7) They Don’t Make Life Like They Used To: 4/5
5 years since human life was wiped out, the last woman on Earth lives in New York, roving around the city looking for items to decorate her apartment that will match her decor. One day she runs into the last surviving man on Earth, who is making his way across the country searching for a TV repairman. Meanwhile something very strange is happening beneath the ruins of the city. A tour de force of whimsy, satire and poignancy. ( )
  iftyzaidi | Dec 23, 2010 |
Bester was a great stylist, a much better prose writer than most of his contemporaries in the mid-20th-century American sf magazine scene.

This is evident in his classic novels, and also to an extent in the stories in this collection. But though some of these stories are long on style, they're also short on story.

'Time is the Traitor' is a great piece of writing let down by its story; perhaps it would have been better as a 'slice of life' with no attempt at a plot. On balance, I liked it. After all, style over substance is better than neither style nor substance.

'The Pi Man' is 90% style and 10% incomprehensible goings on. 'The Flowered Thundermug' was an OK idea extended well beyond its ability to amuse. Some other stories are 'ideas' with plots and characters. The slight 'Out of this World' feels so conventional it may have been written for a slick magazine, or could even have started as a treatment for a Twilight Zone episode. Annoyingly, this edition (Pan, 1969) doesn't tell where the stories were first published, and the Internet SF database doesn't know about any appearances before this book.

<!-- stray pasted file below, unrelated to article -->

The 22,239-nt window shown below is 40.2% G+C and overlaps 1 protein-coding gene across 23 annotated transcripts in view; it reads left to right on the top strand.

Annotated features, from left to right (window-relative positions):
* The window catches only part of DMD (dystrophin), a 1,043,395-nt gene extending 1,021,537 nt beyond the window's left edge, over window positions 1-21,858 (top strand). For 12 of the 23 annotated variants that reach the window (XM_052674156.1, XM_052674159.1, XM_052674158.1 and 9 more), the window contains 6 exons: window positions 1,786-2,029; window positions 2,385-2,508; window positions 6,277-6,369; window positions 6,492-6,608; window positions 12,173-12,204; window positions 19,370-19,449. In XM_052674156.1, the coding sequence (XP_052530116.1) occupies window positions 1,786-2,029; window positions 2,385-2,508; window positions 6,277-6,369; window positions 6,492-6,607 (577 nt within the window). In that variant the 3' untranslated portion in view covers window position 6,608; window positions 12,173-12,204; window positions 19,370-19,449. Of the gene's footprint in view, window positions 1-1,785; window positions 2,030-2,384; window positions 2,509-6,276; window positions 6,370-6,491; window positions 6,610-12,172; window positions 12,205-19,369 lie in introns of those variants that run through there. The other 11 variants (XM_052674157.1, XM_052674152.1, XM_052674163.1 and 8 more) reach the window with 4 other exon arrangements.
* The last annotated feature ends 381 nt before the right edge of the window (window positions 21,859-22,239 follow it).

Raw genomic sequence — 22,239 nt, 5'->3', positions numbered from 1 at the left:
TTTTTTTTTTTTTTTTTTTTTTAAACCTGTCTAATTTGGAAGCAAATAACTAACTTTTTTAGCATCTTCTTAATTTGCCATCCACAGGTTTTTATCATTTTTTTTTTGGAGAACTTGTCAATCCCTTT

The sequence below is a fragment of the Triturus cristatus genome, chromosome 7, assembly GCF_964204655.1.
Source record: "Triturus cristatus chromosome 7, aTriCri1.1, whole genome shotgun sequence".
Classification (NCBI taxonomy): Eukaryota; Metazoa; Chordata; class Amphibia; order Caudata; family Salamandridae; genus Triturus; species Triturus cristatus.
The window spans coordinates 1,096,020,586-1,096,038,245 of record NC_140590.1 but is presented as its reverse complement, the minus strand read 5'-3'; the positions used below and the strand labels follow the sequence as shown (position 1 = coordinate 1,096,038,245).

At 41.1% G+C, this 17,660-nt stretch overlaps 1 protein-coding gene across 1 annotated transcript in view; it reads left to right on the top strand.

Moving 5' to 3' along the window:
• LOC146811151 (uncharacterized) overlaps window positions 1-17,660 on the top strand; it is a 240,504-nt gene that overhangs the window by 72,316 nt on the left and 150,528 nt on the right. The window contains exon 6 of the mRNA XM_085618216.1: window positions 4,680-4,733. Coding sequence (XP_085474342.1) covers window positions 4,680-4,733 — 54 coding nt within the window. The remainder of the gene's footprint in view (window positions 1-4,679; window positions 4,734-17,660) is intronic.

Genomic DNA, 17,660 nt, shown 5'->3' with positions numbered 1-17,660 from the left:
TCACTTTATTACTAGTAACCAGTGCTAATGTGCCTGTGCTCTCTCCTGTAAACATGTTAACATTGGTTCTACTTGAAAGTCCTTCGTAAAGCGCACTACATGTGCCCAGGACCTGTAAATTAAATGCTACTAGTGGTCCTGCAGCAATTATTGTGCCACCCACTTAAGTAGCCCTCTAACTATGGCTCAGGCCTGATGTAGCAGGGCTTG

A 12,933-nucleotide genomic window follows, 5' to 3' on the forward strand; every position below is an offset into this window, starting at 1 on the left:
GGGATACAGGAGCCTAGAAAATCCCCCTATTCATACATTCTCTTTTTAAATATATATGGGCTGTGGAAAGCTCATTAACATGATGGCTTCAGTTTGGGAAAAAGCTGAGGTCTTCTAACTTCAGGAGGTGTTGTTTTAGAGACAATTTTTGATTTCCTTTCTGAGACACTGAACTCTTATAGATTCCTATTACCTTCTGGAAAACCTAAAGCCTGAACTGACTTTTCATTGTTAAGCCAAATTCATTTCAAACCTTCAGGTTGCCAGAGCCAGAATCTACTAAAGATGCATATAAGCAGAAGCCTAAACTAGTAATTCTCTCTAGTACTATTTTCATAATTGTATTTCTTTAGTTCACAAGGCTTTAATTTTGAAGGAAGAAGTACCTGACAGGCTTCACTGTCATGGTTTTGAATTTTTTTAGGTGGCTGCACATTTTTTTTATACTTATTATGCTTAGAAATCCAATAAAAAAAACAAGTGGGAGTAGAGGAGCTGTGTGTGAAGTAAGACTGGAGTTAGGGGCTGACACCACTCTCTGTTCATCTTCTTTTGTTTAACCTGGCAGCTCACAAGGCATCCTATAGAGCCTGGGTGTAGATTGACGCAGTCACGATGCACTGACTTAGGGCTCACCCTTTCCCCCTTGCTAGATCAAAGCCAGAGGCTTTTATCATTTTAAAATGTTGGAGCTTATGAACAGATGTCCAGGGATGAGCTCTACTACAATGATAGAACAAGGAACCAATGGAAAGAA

The highlight of the collection is the final story, 'They Don't Make Life Like They Used To', a post-apocalypse comedy about the last girl on Earth meeting the last man on Earth after five years of solitude; by this time they're both a little weird. She spends her time shopping and decorating her apartment, ignoring the obvious warning signs that bad things are going on in the world -- in other words carrying on the sort of life that led to the apocalypse in the first place. I especially loved his account of how he's been spending the last five years. Did Elvis ever read this? ( )
1 vote PhileasHannay | Jun 28, 2009 |
The second (chronologically) collection of Bester's short stories, after Starburst. Bester has a way with pulp SF stories... like lesser authors he uses a strong, sometimes overpowering concept, and hammers it into the reader. But Bester's clockwork stories flash with wit, style and glimpses of literary brilliance. A fun, brief collection for a slow weekend. ( )
  selfnoise | Nov 21, 2005 |
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Author nameRoleType of authorWork?Status
Alfred Besterprimary authorall editionscalculated
D'Achille, GinoCover artistsecondary authorsome editionsconfirmed
Phillipps, W. F.Cover artistsecondary authorsome editionsconfirmed
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To my Father who bought me the model yacht and my Mother who took me to the boat pond